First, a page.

Imagine you are given two identical envelopes, each containing money. One contains twice as much as the other. You may pick one envelope and keep the money it contains. Having chosen an envelope at will, but before inspecting it, you are given the chance to switch envelopes. Should you switch?
So there's no possible world in which the other envelope may with equal probability contain either two fifty or a tenner, which is the only way to make a profit by switching. — Baden
Given that there's £10 in my envelope, the probability that the other envelope contains £5 is equal to the probability that the other envelope contains £20; that probability being 1/2.
As an analogy, if I flip a coin and hide it from you, it is correct for you to say that the probability that it landed heads is equal to the probability that it landed tails; that probability being 1/2. — Michael
Then you should read this and this. — Michael
All the average return on the envelope tells us is that if we keep playing over the long term, its going to average a return greater than one. — Philosophim
That's the supposed paradox. Switching doesn't increase our expected return, but the reasoning given suggests that it does. So we need to make sense of this contradiction. — Michael
Either you were given X and the other envelope contains X/2, xor you were given X and the other envelope contains 2X. Those are separate cases. If you were given X and the other envelope contains X/2, you'd lose X/2. If you were given X/2 and the other envelope contains X, you'd gain X/2. In the second case, if you were given X and the other envelope contains 2X, you'd gain X, if you were given 2X and the other envelope contains X, you'd lose X. If you're in the first case, the expected gain of switching is 0, if you're in the second case, the expected gain of switching is 0, both cases are equally likely, so the expected gain of switching is 0. — fdrake
Whether you benefit by switching or not is dependent on what envelope you just chose, which must be Envelope X or Envelope 2X where X is a given sum of money. So, switching can only ever take you from Envelope X to Envelope 2X (+X) or from Envelope 2X to X (-X). — Baden
So, you have 10. But only one scenario applies to your choice, either the one where you lose by switching in which case X is five and 2X is 10, or you gain by switching in which X is 10 and 2X is 20. You can't be in both scenarios at the same time and X has a different value in both — Baden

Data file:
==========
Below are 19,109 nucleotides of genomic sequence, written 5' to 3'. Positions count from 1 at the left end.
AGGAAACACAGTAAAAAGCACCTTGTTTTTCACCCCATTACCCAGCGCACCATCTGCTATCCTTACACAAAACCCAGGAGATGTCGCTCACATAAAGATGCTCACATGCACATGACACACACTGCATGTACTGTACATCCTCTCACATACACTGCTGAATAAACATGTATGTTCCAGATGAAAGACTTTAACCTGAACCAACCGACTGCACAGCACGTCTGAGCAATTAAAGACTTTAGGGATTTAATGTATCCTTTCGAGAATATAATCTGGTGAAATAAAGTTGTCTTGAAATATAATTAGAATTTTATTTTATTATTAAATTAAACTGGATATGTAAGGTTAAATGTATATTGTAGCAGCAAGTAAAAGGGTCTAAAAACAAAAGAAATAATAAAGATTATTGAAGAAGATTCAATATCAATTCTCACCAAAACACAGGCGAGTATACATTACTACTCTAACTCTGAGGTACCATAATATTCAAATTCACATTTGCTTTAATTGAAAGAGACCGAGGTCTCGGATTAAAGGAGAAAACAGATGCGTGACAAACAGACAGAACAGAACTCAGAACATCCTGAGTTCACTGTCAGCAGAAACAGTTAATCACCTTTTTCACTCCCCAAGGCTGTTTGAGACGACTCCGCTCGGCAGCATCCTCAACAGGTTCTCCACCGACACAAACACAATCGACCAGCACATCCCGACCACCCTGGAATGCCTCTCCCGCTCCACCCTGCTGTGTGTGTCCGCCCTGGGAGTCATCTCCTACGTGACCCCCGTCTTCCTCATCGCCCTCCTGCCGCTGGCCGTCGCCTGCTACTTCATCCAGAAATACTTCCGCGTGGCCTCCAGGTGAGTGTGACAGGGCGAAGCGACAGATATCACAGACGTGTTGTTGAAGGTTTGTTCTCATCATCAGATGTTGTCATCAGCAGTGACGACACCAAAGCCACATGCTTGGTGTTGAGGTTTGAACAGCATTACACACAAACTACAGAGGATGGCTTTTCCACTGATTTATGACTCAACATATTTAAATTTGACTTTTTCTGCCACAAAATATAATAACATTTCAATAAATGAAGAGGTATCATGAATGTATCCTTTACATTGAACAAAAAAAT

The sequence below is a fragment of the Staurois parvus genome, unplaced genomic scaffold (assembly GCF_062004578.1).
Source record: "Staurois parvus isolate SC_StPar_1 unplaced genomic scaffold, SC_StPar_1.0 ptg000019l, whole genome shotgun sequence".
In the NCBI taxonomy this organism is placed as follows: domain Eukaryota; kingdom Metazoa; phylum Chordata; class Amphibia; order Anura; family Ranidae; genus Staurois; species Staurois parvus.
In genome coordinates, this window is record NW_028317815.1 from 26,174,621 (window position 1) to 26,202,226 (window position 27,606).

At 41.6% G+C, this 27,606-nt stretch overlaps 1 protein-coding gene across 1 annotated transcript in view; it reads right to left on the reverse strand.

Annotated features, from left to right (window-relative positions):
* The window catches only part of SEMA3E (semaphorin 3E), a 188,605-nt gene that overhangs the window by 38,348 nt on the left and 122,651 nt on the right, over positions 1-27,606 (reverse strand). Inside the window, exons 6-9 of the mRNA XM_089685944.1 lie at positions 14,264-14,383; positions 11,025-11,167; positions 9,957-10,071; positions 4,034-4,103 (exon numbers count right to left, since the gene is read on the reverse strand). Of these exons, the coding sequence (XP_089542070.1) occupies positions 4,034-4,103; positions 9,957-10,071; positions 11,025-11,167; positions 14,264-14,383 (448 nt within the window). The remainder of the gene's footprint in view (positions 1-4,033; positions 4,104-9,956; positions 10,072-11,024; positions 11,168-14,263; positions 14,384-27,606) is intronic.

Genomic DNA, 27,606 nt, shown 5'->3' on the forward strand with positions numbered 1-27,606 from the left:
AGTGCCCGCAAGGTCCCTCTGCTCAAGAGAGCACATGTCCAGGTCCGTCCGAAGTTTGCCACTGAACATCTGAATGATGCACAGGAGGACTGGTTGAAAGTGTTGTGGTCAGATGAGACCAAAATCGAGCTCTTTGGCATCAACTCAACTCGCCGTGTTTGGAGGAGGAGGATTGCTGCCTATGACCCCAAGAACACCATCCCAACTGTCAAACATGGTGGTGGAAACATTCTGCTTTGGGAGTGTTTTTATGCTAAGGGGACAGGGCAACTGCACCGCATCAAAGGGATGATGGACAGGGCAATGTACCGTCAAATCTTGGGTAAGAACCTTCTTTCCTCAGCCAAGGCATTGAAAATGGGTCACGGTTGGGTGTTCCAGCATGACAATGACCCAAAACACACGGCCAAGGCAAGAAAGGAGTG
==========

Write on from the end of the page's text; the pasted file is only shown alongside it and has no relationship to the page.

We know the chosen envelope has £10 in your scenario and we also know that one of the envelopes contained an amount X and one of the envelopes contained an amount 2X, and therefore we know we can only move from X to 2X or from 2X to X by switching. Therefore we know we have a 50% chance of gaining X by switching and a 50% chance of losing X by switching and that therefore there is no point in switching.
You're using X to refer to both the X in the scenario where switching gets you less and in the scenario where switching gets you more. But given any given amount you see in front of you after already choosing an envelope, those are not the same X. — Baden
I stand by the claim that the probability that the other envelope contains twice as much as my envelope is equal to the probability that the other envelope contains half as much as my envelope, that probability being 1/2. — Michael
It isn't clear what your random variable z means in your calculation, since its sample space isn't defined. z is a particular fixed value in the first envelope, no? — fdrake
Why not?
I know that one envelope contains twice as much as the other. I pick one at random. What is the probability that I picked the smaller envelope? It seems perfectly correct to say 12
1
2
. — Michael
So by your logic we can't even talk about the probability of a coin toss landing heads being 12
1
2
? — Michael
I don't think that's at all reasonable, or even relevant when we consider puzzles like this. For the sake of puzzles like this we assume a coin toss landing heads has a probability of 12
1
2
, and we assume that my choice of envelope is truly random. — Michael
The only rational response to the two-envelopes problem as it is traditionally stated without additional assumptions, is to reply
"The probability of getting a greater or lesser prize when opening the other envelope, is between 0 and 1" — sime
That's the supposed paradox. Switching doesn't increase our expected return, but the reasoning given suggests that it does. So we need to make sense of this contradiction. — Michael
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